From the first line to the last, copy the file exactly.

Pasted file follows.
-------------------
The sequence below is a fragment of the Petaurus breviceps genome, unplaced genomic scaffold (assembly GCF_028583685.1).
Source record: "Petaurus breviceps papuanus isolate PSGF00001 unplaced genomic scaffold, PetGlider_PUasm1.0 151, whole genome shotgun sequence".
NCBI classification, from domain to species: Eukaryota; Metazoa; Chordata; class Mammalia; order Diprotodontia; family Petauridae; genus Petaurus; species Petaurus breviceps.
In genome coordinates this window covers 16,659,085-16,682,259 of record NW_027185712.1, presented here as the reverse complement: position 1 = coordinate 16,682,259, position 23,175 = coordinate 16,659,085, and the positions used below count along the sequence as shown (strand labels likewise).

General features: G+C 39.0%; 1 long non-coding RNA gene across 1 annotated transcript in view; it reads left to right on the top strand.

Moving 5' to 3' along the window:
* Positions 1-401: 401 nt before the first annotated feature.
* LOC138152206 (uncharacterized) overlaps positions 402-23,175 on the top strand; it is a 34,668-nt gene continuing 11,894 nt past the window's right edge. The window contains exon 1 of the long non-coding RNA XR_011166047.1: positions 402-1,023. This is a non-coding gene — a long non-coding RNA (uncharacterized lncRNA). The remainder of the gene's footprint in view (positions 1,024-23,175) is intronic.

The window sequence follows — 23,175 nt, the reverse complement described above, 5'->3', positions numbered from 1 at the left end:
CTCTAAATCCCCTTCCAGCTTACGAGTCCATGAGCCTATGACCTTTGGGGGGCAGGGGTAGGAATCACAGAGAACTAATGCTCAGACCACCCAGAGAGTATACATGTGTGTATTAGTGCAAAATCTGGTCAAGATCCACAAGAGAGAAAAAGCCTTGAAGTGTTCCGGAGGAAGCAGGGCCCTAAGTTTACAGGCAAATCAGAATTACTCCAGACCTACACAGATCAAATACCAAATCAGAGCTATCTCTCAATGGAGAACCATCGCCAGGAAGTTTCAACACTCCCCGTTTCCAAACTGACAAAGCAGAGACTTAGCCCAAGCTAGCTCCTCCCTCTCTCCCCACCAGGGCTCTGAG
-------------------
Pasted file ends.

The sequence below is a fragment of the Petaurus breviceps genome, unplaced genomic scaffold (assembly GCF_028583685.1).
Source record: "Petaurus breviceps papuanus isolate PSGF00001 unplaced genomic scaffold, PetGlider_PUasm1.0 151, whole genome shotgun sequence".
NCBI classification, from domain to species: Eukaryota; Metazoa; Chordata; class Mammalia; order Diprotodontia; family Petauridae; genus Petaurus; species Petaurus breviceps.
In genome coordinates this window covers 16,659,085-16,682,259 of record NW_027185712.1, presented here as the reverse complement: position 1 = coordinate 16,682,259, position 23,175 = coordinate 16,659,085, and the positions used below count along the sequence as shown (strand labels likewise).

General features: G+C 39.0%; 1 long non-coding RNA gene across 1 annotated transcript in view; it reads left to right on the top strand.

Moving 5' to 3' along the window:
* Positions 1-401: 401 nt before the first annotated feature.
* LOC138152206 (uncharacterized) overlaps positions 402-23,175 on the top strand; it is a 34,668-nt gene continuing 11,894 nt past the window's right edge. The window contains exon 1 of the long non-coding RNA XR_011166047.1: positions 402-1,023. This is a non-coding gene — a long non-coding RNA (uncharacterized lncRNA). The remainder of the gene's footprint in view (positions 1,024-23,175) is intronic.

The window sequence follows — 23,175 nt, the reverse complement described above, 5'->3', positions numbered from 1 at the left end:
CTCTAAATCCCCTTCCAGCTTACGAGTCCATGAGCCTATGACCTTTGGGGGGCAGGGGTAGGAATCACAGAGAACTAATGCTCAGACCACCCAGAGAGTATACATGTGTGTATTAGTGCAAAATCTGGTCAAGATCCACAAGAGAGAAAAAGCCTTGAAGTGTTCCGGAGGAAGCAGGGCCCTAAGTTTACAGGCAAATCAGAATTACTCCAGACCTACACAGATCAAATACCAAATCAGAGCTATCTCTCAATGGAGAACCATCGCCAGGAAGTTTCAACACTCCCCGTTTCCAAACTGACAAAGCAGAGACTTAGCCCAAGCTAGCTCCTCCCTCTCTCCCCACCAGGGCTCTGAG